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S. 80HHC-DEDUCTION UNDER-EFFECT OF AMENDMENT OF 2005.

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Court :
SC

Brief :
It was not in dispute that when the order of the Commissioner was passed, there were two views on the word ‘profit’ in section 80HHC. The problem with section 80HHC is that it has been amended eleven times. Different views existed on day when the Commissioner passed his order and moreover mechanics of section have become so complicated over years that two views were inherently possible. Therefore, subsequent amendment in 2005 even though retrospective would not attract provision of section 263, particularly when one had to take into account position of law as it stood on date when the Commissioner passed order dated 5-3-1997 in purported exercise of his powers under section 263.

Citation :
Commissioner of Income-tax (Central), Ludhiana v. Max India Ltd. CIVIL APPEAL NOS. 5555-5556 OF 2005 DECIDED ON 1-11- 2007.

ORDER 1. In our view at the relevant time two views were possible on the word ‘profits’ in the proviso to section 80HHC(3). It is true that vide 2005 amendment the law has been clarified with retrospective effect by insertion of the word ‘loss’ in the new proviso. We express no opinion on the scope of the said amendment of 2005. Suffice it to state that in this particular case when the order of the Commissioner was passed under section 263 of the Income-tax Act two views on the said word ‘profits’ existed. In our view the matter is squarely covered by the judgment of this Court in the case of Malabar Industrial Co. Ltd. v. CIT [2000] 243 ITR 831 as also by the judgment of the Calcutta High Court in the case of Russell Properties (P.) Ltd. v. A. Chowdhury, Addl. CIT [1977] 109 ITR 229 at 243. 2. At this stage we may clarify that under para 10 of the judgment in the case of Malabar Industrial Co. Ltd. (supra) this Court has taken the view that the phrase “prejudicial to the interest of the revenue” under section 263 has to be read in conjunction with the expression “erroneous” order passed by the Assessing Officer. Every loss of revenue as a consequence of an order of the Assessing Officer cannot be treated as prejudicial to the interest of the revenue. For example, when the Income-tax Officer adopted one of the courses permissible in law and it has resulted in loss of revenue; or where two views are possible and the Income-tax Officer has taken one view with which the Commissioner does not agree, it cannot be treated as an erroneous order prejudicial to the interest of the revenue, unless the view taken by the Income-tax Officer is unsustainable in law. According to the learned Additional Solicitor General on interpretation of the provision of section 80HHC(3) as it then stood the view taken by the Assessing Officer was unsustainable in law and therefore the Commissioner was right in invoking section 263 of the Income-tax Act. In this connection he has further submitted that in fact 2005 amendment which is clarificatory and retrospective in nature itself indicates that the view taken by the Assessing Officer at the relevant time was unsustainable in law. We find no merit in the said contentions. Firstly, it is not in dispute when the Order of the Commissioner was passed there were two views on the word ‘profit’ in that section. The problem with section 80HHC is that it has been amended eleven times. Different views existed on the day when the Commissioner passed the above order. Moreover the mechanics of the section have become so complicated over the years that two views were inherently possible. Therefore, subsequent amendment in 2005 even though retrospective will not attract the provision of section 263 particularly when as stated above we have to take into account the position of law as it stood on the date when the Commissioner passed the order dated 5-3-1997 in purported exercise of his powers under section 263 of the Income-tax Act. 3. For above reasons civil appeals filed by the Department stand dismissed. No order as to costs.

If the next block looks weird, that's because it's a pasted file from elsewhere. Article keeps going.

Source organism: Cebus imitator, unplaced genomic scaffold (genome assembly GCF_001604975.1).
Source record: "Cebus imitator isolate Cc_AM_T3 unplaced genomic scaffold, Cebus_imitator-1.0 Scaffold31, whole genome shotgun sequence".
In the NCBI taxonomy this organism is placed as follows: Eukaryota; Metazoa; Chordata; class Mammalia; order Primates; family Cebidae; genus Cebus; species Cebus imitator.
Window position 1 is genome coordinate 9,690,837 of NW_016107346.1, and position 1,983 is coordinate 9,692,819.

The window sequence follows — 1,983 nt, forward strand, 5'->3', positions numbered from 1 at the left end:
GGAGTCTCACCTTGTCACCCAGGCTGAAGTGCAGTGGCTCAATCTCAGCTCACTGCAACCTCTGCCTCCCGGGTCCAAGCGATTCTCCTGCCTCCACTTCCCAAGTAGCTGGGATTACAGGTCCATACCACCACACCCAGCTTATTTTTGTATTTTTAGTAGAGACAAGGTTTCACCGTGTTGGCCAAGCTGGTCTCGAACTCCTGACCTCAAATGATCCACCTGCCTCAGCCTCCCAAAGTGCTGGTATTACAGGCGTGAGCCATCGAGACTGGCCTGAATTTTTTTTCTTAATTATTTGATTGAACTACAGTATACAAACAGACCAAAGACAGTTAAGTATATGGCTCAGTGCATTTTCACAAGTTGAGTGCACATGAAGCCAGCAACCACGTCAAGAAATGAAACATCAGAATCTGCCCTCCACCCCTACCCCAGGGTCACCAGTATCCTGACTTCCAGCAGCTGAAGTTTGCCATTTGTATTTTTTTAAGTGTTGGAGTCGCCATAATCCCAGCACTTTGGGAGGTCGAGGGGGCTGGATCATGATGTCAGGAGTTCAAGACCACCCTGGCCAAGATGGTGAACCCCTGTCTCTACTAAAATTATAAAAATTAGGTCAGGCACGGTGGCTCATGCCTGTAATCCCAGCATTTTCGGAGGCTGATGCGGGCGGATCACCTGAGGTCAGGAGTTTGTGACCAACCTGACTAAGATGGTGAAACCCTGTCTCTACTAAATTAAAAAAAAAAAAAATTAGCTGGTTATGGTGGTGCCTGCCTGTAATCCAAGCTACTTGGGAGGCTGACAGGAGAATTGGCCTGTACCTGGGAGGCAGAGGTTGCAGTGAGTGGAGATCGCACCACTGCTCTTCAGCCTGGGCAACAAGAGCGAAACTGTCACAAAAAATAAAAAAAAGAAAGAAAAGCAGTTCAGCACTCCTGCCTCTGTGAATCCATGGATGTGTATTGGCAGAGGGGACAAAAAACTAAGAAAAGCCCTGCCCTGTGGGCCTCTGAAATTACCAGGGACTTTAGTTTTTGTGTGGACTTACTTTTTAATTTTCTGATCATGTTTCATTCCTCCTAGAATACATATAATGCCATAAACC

kavita jain
on 16 February 2008
Published in Income Tax
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